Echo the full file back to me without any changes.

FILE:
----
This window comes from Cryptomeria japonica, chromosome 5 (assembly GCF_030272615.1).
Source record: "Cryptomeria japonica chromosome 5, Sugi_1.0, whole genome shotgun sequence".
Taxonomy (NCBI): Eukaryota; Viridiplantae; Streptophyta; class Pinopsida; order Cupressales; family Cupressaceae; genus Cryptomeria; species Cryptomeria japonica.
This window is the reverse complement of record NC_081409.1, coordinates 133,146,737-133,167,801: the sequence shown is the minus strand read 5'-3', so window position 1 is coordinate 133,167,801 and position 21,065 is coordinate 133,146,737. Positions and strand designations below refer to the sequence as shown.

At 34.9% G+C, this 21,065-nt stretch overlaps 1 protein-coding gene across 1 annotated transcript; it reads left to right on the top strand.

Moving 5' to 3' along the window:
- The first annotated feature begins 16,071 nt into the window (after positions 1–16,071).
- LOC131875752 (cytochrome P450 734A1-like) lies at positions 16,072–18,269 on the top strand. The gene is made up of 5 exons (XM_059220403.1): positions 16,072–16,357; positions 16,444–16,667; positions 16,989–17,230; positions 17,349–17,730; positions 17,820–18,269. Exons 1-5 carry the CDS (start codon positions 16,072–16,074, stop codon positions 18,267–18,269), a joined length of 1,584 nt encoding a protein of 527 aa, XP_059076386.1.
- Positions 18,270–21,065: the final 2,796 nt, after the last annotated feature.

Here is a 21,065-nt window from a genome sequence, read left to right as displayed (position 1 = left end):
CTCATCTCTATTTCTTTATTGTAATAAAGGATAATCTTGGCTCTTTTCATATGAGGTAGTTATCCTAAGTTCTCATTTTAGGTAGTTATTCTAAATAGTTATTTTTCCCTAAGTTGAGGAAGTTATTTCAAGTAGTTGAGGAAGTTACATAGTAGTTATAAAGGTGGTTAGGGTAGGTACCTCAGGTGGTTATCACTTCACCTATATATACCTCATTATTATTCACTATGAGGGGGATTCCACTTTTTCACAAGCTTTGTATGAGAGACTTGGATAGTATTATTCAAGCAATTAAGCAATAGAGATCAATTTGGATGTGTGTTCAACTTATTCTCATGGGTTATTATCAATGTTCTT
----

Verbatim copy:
This window comes from Cryptomeria japonica, chromosome 5 (assembly GCF_030272615.1).
Source record: "Cryptomeria japonica chromosome 5, Sugi_1.0, whole genome shotgun sequence".
Taxonomy (NCBI): Eukaryota; Viridiplantae; Streptophyta; class Pinopsida; order Cupressales; family Cupressaceae; genus Cryptomeria; species Cryptomeria japonica.
This window is the reverse complement of record NC_081409.1, coordinates 133,146,737-133,167,801: the sequence shown is the minus strand read 5'-3', so window position 1 is coordinate 133,167,801 and position 21,065 is coordinate 133,146,737. Positions and strand designations below refer to the sequence as shown.

At 34.9% G+C, this 21,065-nt stretch overlaps 1 protein-coding gene across 1 annotated transcript; it reads left to right on the top strand.

Moving 5' to 3' along the window:
- The first annotated feature begins 16,071 nt into the window (after positions 1–16,071).
- LOC131875752 (cytochrome P450 734A1-like) lies at positions 16,072–18,269 on the top strand. The gene is made up of 5 exons (XM_059220403.1): positions 16,072–16,357; positions 16,444–16,667; positions 16,989–17,230; positions 17,349–17,730; positions 17,820–18,269. Exons 1-5 carry the CDS (start codon positions 16,072–16,074, stop codon positions 18,267–18,269), a joined length of 1,584 nt encoding a protein of 527 aa, XP_059076386.1.
- Positions 18,270–21,065: the final 2,796 nt, after the last annotated feature.

Here is a 21,065-nt window from a genome sequence, read left to right as displayed (position 1 = left end):
CTCATCTCTATTTCTTTATTGTAATAAAGGATAATCTTGGCTCTTTTCATATGAGGTAGTTATCCTAAGTTCTCATTTTAGGTAGTTATTCTAAATAGTTATTTTTCCCTAAGTTGAGGAAGTTATTTCAAGTAGTTGAGGAAGTTACATAGTAGTTATAAAGGTGGTTAGGGTAGGTACCTCAGGTGGTTATCACTTCACCTATATATACCTCATTATTATTCACTATGAGGGGGATTCCACTTTTTCACAAGCTTTGTATGAGAGACTTGGATAGTATTATTCAAGCAATTAAGCAATAGAGATCAATTTGGATGTGTGTTCAACTTATTCTCATGGGTTATTATCAATGTTCTT